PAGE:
Such incidences only reflect the carelessness and ignorance on the part of the parents concerned.
Parents should realise that their children have been entrusted upon them by the Almighty, as such they should carry out their responsibilities to the best of their abilities.
Children have the right to receive love, care and affection from their parents or custodians, in addition to basic necessities like food, clothing and shelter. On top of that, they have the right to an education and spiritual guidance, in order to develop their human potentials.
SAFETY IN SCHOOL
But do all parents, especially those who are barely out of their teenage years, realise and understand all these things?
The question of children's safety in schools and daycare centres are often contentious. There seem to be a tendency for some parents to pass the buck to the school and teachers.
Such an attitude often cause misunderstanding between parents and teachers as to where their responsiblities towards the students should lie.
Teachers, who are already burdened by their Herculean workload, are now asked to ensure the safety of children in schools.
If a child were to get injured at school, these teachers face the threat of a legal action instituted by the child’s parents. This only serves to add pressure to an already emotive profession.
Thus, a better way to ensure the safety of children while they are at school needs to be looked into. The PTAs should play the intermediary in ensuring that children are safe whenever they in the confines of the school. But at home, the duty lies squarely on the parents’ shoulders.
The parents’ active involvement in PTA activities and school events would help foster better understanding between teachers and parents, and should be strongly encouraged.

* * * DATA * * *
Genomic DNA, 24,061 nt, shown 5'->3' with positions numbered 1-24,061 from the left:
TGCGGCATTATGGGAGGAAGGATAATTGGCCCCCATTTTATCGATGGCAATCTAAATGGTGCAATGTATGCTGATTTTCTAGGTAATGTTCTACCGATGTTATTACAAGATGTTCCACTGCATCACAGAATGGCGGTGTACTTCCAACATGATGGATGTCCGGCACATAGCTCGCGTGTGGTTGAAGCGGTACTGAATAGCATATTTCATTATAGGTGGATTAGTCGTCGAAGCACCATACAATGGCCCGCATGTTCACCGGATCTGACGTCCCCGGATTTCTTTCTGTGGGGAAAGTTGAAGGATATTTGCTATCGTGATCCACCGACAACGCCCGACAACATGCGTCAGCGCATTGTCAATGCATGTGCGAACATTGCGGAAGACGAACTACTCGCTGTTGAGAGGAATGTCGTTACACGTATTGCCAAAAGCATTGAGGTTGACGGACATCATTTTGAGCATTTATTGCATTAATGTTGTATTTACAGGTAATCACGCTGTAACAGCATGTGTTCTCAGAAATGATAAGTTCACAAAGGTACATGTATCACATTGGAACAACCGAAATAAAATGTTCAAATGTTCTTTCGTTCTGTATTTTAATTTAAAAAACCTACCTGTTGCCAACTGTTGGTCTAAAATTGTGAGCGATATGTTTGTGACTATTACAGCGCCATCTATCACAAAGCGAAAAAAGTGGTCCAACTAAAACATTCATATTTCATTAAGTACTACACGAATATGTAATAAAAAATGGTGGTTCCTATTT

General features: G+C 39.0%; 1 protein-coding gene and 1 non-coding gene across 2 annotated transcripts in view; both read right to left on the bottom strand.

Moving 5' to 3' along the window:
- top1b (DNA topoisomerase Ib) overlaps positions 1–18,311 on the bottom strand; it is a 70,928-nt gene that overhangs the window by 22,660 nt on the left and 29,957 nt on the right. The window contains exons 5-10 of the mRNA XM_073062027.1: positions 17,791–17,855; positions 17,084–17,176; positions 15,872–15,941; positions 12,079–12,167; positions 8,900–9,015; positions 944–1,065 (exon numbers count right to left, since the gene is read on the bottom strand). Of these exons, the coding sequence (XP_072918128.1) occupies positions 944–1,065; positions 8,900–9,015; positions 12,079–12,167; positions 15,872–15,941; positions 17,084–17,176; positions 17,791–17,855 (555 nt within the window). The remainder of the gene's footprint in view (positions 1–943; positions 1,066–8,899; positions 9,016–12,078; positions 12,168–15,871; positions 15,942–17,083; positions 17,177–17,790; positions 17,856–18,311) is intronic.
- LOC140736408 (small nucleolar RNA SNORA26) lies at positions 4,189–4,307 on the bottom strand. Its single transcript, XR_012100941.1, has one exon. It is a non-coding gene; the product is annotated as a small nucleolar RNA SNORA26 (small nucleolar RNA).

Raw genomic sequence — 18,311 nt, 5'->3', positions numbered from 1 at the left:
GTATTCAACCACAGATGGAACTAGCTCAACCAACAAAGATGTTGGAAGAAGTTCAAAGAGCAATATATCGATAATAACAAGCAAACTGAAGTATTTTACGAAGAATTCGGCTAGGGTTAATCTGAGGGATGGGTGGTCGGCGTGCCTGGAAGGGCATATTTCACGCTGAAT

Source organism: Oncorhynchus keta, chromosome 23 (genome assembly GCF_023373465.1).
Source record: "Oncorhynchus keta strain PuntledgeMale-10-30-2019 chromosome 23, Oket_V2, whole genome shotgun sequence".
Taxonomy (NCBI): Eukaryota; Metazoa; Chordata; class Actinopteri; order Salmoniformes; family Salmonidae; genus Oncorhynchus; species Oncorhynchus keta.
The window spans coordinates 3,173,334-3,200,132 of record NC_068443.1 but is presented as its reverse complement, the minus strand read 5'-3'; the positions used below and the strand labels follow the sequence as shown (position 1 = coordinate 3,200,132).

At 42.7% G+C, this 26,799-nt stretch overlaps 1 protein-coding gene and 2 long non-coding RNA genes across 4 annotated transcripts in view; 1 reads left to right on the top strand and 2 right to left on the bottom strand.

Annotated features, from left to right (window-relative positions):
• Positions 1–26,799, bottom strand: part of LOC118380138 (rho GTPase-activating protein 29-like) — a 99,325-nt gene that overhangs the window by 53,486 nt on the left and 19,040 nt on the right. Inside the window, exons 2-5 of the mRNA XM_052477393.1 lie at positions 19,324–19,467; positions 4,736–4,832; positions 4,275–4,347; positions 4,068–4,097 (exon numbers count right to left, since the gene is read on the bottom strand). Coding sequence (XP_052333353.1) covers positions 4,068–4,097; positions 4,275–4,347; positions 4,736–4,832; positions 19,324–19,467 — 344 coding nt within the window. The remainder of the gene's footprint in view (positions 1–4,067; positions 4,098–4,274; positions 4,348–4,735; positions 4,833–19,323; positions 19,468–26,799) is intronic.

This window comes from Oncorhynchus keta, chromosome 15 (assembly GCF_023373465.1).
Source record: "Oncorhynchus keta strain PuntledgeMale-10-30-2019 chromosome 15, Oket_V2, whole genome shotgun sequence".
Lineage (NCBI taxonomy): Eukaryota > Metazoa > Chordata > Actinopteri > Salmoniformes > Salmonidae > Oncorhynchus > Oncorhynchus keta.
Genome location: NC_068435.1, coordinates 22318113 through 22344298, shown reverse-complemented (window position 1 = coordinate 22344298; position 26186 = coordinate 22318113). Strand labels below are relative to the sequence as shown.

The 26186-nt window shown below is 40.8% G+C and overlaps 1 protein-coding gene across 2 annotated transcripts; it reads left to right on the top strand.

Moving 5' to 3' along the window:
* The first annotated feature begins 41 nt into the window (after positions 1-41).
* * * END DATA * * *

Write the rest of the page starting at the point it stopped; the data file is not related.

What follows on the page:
Another aspect that is frequently overlooked is that society at large, too some degree, is responsible for the general safety of children in their midst. This means that we should not turn a blind eye to the plight of a child who is in trouble, just because the child is not our's.
Thankfully, in light of the tragic disappearances, the spirit of public awareness on the need to look out for childrens' safety appears to be on the rise. NGOs, support groups and voluntary organisations of various nationalities have all jumped on the bandwagon in their effort to locate the missing children.
It is hoped that this is spirit of ‘togetherness’ is not a passing concern that would quickly dissipate once the episode has been concluded.
Ensuring the coordination between NGOs and members of the community must be one of the top priorities for the Women, Family and Community Development Ministry. Those from all levels of society and every individual within the community must be roped in to ensure the safety of children in their midst.
If we want to avoid such tragedy from recurring, every one of us must join hands and collectively be the ‘eyes and ears’ for each other, in our effort to ensure the safety of all of our children.
Towards this end, IKIM’s effort at organising the workshop on Children's Right to Protection and Safety is certainly a step in the right direction.
(The writer is a Fellow Consultant at the Institute of Islamic Understanding Malaysia’s (IKIM) Counselling and Training Centre)